Water Works: Developing London’s Waterways

houseboat on water

Activity around London’s waterways – including 600km of rivers and canals as well as hundreds of hectares of docks, reservoirs and wetlands – is surging. The Port of London Authority anticipates more freight along the Thames and a doubling of yearly boat passengers to 20m by 2035. Much of this increase will come from London’s largest Opportunity Areas, anchored to the Thames, Royal Docks, Lea Valley or Grand Union Canal, and promising a combined 194,000 homes and 230,000 jobs. On the other end of the spectrum, a range of projects are highlighting hidden rivers and ‘rewilding’ waterways.

Varied as they are, all of these schemes promote London’s waterways as places for living, working, leisure, nature, commuting, freight and climate change resilience. Rivers and canals criss-cross the city, offering boroughs, the GLA, housing providers and community groups opportunities to make the most of these valuable assets.

It’s not all smooth sailing. Construction on or near water can be expensive and difficult. Swelling waterside land values exacerbate London’s affordability crisis – which has been pushing more Londoners to choose houseboat living, itself rapidly becoming unaffordable and heightening neighbourhood tensions. As transport infrastructure, waterways are often disconnected from London’s ‘mainstream’ transport network, and central London’s piers are already near capacity. Environmentally, building near water has implications for biodiversity and flood risk. On top of all of this, fragmented ownership and management of waterways and related infrastructure means a host of delivery challenges.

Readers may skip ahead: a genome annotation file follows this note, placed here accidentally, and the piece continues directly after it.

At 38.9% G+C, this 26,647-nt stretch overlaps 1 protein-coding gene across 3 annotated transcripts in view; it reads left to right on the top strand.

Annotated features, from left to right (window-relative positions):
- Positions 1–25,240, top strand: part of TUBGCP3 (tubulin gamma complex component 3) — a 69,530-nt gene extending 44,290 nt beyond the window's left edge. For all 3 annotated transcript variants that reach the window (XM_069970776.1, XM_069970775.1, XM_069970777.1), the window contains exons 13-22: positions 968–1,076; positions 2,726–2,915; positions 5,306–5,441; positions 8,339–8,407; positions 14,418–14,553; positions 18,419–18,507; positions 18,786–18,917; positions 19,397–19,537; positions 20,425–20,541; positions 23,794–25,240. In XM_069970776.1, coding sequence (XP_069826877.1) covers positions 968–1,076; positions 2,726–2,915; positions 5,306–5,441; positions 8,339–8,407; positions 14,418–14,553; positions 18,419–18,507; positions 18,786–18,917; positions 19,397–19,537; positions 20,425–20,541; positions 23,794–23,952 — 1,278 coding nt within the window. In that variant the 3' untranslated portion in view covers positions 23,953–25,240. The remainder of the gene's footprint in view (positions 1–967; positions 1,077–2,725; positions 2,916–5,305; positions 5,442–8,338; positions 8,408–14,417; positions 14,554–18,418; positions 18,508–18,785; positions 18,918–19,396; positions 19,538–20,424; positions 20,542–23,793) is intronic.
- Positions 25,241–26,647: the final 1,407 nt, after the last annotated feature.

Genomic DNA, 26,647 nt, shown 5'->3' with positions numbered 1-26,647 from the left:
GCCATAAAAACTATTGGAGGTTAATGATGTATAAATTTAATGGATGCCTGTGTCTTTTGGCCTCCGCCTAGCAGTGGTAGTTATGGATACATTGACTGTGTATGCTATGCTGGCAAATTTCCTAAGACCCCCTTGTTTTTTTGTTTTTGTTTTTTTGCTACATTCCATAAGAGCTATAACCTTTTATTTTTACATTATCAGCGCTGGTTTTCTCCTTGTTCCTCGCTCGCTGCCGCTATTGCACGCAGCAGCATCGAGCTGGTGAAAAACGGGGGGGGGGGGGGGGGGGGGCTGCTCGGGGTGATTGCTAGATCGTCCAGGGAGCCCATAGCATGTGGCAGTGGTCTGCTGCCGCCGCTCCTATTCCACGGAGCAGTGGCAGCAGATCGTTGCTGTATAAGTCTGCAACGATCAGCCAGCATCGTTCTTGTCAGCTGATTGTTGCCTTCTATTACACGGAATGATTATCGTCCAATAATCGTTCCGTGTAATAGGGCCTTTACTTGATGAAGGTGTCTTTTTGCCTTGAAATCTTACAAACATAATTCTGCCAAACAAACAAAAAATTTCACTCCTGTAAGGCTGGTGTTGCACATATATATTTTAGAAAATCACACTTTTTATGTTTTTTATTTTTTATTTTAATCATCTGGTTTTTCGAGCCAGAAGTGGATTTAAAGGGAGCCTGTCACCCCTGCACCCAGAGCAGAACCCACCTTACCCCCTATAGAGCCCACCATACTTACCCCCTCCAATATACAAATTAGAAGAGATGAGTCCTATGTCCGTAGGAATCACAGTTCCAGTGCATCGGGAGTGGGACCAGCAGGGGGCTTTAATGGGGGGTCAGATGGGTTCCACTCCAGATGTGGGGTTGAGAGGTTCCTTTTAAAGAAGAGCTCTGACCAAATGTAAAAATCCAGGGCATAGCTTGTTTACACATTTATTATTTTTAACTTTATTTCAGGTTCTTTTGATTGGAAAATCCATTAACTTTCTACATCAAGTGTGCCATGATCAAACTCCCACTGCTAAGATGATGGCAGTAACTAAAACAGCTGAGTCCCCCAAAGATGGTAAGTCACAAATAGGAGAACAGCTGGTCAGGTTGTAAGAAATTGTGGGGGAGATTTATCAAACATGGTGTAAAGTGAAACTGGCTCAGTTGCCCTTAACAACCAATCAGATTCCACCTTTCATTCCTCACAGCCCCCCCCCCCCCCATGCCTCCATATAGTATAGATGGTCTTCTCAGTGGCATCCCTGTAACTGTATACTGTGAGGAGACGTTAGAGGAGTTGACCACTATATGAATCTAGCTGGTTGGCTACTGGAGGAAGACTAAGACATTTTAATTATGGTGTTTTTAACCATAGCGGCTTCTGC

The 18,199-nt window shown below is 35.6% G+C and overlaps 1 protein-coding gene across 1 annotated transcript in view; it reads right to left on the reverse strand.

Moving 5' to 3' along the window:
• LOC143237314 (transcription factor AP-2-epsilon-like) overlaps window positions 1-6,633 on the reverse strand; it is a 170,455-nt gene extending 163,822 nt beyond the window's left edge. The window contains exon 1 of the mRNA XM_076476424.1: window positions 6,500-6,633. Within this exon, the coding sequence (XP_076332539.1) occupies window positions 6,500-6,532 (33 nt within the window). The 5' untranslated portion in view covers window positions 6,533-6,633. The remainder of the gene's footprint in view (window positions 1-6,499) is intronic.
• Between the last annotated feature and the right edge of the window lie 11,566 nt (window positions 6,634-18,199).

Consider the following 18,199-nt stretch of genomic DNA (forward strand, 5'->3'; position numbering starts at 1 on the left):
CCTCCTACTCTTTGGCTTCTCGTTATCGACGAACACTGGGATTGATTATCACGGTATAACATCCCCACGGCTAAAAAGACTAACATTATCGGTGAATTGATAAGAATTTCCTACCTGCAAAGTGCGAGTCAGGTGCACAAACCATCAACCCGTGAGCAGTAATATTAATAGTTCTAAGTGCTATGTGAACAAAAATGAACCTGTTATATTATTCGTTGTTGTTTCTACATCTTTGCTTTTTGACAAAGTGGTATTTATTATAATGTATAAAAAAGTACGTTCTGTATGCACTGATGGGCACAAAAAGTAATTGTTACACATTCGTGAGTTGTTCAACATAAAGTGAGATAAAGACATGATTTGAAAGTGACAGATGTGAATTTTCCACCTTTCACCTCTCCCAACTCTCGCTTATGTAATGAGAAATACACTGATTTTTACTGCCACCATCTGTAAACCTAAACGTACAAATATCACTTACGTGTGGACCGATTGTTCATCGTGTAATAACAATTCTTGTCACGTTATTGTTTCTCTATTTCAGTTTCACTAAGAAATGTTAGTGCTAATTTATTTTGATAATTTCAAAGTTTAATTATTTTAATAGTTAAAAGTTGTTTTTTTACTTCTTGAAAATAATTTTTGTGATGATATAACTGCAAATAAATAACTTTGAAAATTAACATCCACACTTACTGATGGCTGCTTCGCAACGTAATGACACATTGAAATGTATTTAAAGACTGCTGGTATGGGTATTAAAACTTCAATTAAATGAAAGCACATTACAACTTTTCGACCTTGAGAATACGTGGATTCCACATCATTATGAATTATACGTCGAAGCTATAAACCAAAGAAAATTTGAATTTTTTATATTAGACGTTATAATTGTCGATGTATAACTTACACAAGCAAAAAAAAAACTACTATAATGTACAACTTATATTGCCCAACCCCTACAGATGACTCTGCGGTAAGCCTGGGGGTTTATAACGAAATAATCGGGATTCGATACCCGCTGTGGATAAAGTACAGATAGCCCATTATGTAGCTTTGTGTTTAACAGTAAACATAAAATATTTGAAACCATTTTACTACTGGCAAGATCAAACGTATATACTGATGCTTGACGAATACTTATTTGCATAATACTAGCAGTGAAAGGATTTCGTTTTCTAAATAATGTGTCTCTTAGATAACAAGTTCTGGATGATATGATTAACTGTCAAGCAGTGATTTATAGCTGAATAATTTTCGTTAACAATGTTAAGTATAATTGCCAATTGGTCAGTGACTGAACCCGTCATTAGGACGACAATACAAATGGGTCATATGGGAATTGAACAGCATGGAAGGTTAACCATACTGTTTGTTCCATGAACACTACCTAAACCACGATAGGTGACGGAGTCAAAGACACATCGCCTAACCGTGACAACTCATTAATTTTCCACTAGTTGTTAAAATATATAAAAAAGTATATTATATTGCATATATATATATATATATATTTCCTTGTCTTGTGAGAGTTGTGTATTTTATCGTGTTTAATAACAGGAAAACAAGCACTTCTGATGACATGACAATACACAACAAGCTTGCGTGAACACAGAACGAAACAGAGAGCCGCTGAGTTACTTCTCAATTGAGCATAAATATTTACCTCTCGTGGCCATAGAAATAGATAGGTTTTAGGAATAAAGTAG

Future of London’s Water Works project will take a deep dive into the challenges of building on or near water, showcasing innovative projects involving waterways and the strategies, policies and partnerships delivering them. Running throughout 2019, the project will share experiences and expertise from our cross-sector network through field trips, a full-day conference and roundtable.

Get involved

We’re keen to connect with organisations delivering interesting schemes, policies and strategies around waterways throughout London. If you have experience to share, would like to host a field trip, or are interested in partnering with us on this project, contact Amanda Robinson.